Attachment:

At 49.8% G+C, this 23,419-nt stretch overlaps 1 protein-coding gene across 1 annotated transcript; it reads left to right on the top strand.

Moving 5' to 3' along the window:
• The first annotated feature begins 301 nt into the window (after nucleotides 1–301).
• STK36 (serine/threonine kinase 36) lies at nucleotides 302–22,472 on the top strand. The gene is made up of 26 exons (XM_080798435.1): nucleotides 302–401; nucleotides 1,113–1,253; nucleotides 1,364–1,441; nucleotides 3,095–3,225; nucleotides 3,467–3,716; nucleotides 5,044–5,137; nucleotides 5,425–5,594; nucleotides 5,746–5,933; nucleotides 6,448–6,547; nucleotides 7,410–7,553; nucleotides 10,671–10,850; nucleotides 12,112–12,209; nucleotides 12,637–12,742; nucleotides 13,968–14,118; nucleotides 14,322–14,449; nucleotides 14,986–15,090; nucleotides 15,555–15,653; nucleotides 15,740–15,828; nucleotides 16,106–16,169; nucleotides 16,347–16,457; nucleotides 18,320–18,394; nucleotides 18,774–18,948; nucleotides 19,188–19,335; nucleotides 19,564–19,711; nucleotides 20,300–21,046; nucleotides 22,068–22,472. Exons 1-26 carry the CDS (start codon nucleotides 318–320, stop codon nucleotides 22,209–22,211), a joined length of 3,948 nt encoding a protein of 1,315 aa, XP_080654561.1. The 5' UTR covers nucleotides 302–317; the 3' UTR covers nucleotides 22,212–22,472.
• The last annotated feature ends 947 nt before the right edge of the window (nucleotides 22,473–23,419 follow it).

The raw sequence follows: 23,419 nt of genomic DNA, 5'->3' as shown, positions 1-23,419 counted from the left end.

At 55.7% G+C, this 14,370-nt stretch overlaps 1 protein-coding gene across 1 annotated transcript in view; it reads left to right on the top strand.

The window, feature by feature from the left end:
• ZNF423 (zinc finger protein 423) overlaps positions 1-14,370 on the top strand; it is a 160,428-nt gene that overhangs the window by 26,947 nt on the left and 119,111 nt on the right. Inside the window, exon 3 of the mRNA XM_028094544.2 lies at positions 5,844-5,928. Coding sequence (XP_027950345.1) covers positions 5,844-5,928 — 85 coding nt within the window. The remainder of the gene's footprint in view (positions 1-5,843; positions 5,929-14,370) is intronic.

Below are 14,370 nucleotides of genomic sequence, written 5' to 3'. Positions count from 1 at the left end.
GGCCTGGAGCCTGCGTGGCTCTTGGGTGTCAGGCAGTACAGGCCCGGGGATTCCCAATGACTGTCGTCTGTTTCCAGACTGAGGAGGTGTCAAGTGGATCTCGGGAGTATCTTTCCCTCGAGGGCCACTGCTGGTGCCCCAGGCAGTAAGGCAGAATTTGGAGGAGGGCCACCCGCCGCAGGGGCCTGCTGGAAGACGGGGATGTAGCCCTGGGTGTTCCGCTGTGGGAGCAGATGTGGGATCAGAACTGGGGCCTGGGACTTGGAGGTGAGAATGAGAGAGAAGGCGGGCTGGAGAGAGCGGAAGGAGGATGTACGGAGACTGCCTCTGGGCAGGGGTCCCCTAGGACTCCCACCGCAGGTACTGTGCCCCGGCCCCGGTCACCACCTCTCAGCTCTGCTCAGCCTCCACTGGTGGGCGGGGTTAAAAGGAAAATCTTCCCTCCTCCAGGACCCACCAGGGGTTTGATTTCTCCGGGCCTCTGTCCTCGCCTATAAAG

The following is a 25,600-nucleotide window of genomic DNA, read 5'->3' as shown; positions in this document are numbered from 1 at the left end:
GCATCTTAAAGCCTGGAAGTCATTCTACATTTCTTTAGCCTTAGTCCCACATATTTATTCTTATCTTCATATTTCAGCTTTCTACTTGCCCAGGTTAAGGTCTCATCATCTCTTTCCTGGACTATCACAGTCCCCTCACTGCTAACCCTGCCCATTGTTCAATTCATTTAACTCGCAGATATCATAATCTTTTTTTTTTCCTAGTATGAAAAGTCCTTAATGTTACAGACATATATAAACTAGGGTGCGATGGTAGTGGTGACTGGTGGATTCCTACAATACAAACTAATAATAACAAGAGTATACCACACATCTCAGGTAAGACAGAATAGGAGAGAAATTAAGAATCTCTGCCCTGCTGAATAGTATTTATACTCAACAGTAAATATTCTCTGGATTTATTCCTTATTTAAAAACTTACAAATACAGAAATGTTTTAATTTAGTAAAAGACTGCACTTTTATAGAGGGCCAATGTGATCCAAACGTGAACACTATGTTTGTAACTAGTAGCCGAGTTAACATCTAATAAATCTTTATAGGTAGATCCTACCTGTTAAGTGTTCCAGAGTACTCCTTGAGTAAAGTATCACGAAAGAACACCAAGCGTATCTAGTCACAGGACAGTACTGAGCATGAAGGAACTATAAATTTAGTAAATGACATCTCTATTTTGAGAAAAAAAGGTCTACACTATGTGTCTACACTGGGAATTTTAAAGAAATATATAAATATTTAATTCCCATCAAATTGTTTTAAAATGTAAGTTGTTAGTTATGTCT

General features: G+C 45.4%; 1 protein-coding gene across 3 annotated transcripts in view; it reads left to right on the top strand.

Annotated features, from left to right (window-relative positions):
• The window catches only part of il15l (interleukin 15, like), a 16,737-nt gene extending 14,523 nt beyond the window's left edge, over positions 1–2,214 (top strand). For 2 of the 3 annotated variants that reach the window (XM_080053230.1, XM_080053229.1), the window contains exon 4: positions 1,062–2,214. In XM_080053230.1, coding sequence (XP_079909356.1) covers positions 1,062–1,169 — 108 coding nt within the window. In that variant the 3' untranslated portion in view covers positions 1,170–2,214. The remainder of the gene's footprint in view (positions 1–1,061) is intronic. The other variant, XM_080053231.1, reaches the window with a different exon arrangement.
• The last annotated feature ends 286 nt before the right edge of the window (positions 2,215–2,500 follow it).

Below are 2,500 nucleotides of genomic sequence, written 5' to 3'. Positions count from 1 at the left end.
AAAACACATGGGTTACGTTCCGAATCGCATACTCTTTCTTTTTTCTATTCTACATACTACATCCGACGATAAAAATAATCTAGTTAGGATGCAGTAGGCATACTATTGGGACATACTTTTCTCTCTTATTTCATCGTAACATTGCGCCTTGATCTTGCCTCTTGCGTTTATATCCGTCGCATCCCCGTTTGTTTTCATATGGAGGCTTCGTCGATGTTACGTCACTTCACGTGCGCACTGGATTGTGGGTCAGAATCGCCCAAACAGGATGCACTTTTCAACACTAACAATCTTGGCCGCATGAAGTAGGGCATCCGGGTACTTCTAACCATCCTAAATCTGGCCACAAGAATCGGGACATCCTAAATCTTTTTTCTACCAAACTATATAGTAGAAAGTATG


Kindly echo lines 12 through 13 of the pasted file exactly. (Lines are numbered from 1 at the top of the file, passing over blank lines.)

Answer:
The following is a 25,600-nucleotide window of genomic DNA, read 5'->3' as shown; positions in this document are numbered from 1 at the left end:
GCATCTTAAAGCCTGGAAGTCATTCTACATTTCTTTAGCCTTAGTCCCACATATTTATTCTTATCTTCATATTTCAGCTTTCTACTTGCCCAGGTTAAGGTCTCATCATCTCTTTCCTGGACTATCACAGTCCCCTCACTGCTAACCCTGCCCATTGTTCAATTCATTTAACTCGCAGATATCATAATCTTTTTTTTTTCCTAGTATGAAAAGTCCTTAATGTTACAGACATATATAAACTAGGGTGCGATGGTAGTGGTGACTGGTGGATTCCTACAATACAAACTAATAATAACAAGAGTATACCACACATCTCAGGTAAGACAGAATAGGAGAGAAATTAAGAATCTCTGCCCTGCTGAATAGTATTTATACTCAACAGTAAATATTCTCTGGATTTATTCCTTATTTAAAAACTTACAAATACAGAAATGTTTTAATTTAGTAAAAGACTGCACTTTTATAGAGGGCCAATGTGATCCAAACGTGAACACTATGTTTGTAACTAGTAGCCGAGTTAACATCTAATAAATCTTTATAGGTAGATCCTACCTGTTAAGTGTTCCAGAGTACTCCTTGAGTAAAGTATCACGAAAGAACACCAAGCGTATCTAGTCACAGGACAGTACTGAGCATGAAGGAACTATAAATTTAGTAAATGACATCTCTATTTTGAGAAAAAAAGGTCTACACTATGTGTCTACACTGGGAATTTTAAAGAAATATATAAATATTTAATTCCCATCAAATTGTTTTAAAATGTAAGTTGTTAGTTATGTCT